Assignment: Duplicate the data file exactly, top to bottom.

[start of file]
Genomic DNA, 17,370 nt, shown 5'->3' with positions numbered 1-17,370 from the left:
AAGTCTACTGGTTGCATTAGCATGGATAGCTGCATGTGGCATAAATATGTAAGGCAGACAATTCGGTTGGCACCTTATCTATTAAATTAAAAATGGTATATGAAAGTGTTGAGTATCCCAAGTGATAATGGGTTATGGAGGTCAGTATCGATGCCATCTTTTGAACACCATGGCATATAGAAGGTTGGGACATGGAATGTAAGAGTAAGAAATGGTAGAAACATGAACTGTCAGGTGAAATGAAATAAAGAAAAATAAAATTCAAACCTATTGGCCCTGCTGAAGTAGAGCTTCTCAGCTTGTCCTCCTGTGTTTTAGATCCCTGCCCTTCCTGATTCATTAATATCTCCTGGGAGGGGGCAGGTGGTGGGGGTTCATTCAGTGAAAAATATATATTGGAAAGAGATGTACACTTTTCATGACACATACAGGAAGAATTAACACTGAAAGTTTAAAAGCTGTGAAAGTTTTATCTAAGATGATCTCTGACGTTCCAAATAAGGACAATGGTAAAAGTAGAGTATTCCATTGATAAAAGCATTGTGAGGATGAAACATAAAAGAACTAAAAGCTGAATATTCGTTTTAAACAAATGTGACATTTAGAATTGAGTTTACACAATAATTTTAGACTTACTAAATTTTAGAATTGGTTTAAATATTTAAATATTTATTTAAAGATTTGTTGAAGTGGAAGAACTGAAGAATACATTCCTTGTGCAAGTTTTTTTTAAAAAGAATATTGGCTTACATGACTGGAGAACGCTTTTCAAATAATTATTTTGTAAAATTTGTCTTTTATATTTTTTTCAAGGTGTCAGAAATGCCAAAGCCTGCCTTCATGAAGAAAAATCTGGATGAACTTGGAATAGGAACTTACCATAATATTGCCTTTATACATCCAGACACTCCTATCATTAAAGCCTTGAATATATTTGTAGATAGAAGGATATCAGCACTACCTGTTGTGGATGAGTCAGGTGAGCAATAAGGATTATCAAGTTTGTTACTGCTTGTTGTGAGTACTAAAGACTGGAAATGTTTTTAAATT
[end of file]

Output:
Genomic DNA, 17,370 nt, shown 5'->3' with positions numbered 1-17,370 from the left:
AAGTCTACTGGTTGCATTAGCATGGATAGCTGCATGTGGCATAAATATGTAAGGCAGACAATTCGGTTGGCACCTTATCTATTAAATTAAAAATGGTATATGAAAGTGTTGAGTATCCCAAGTGATAATGGGTTATGGAGGTCAGTATCGATGCCATCTTTTGAACACCATGGCATATAGAAGGTTGGGACATGGAATGTAAGAGTAAGAAATGGTAGAAACATGAACTGTCAGGTGAAATGAAATAAAGAAAAATAAAATTCAAACCTATTGGCCCTGCTGAAGTAGAGCTTCTCAGCTTGTCCTCCTGTGTTTTAGATCCCTGCCCTTCCTGATTCATTAATATCTCCTGGGAGGGGGCAGGTGGTGGGGGTTCATTCAGTGAAAAATATATATTGGAAAGAGATGTACACTTTTCATGACACATACAGGAAGAATTAACACTGAAAGTTTAAAAGCTGTGAAAGTTTTATCTAAGATGATCTCTGACGTTCCAAATAAGGACAATGGTAAAAGTAGAGTATTCCATTGATAAAAGCATTGTGAGGATGAAACATAAAAGAACTAAAAGCTGAATATTCGTTTTAAACAAATGTGACATTTAGAATTGAGTTTACACAATAATTTTAGACTTACTAAATTTTAGAATTGGTTTAAATATTTAAATATTTATTTAAAGATTTGTTGAAGTGGAAGAACTGAAGAATACATTCCTTGTGCAAGTTTTTTTTAAAAAGAATATTGGCTTACATGACTGGAGAACGCTTTTCAAATAATTATTTTGTAAAATTTGTCTTTTATATTTTTTTCAAGGTGTCAGAAATGCCAAAGCCTGCCTTCATGAAGAAAAATCTGGATGAACTTGGAATAGGAACTTACCATAATATTGCCTTTATACATCCAGACACTCCTATCATTAAAGCCTTGAATATATTTGTAGATAGAAGGATATCAGCACTACCTGTTGTGGATGAGTCAGGTGAGCAATAAGGATTATCAAGTTTGTTACTGCTTGTTGTGAGTACTAAAGACTGGAAATGTTTTTAAATT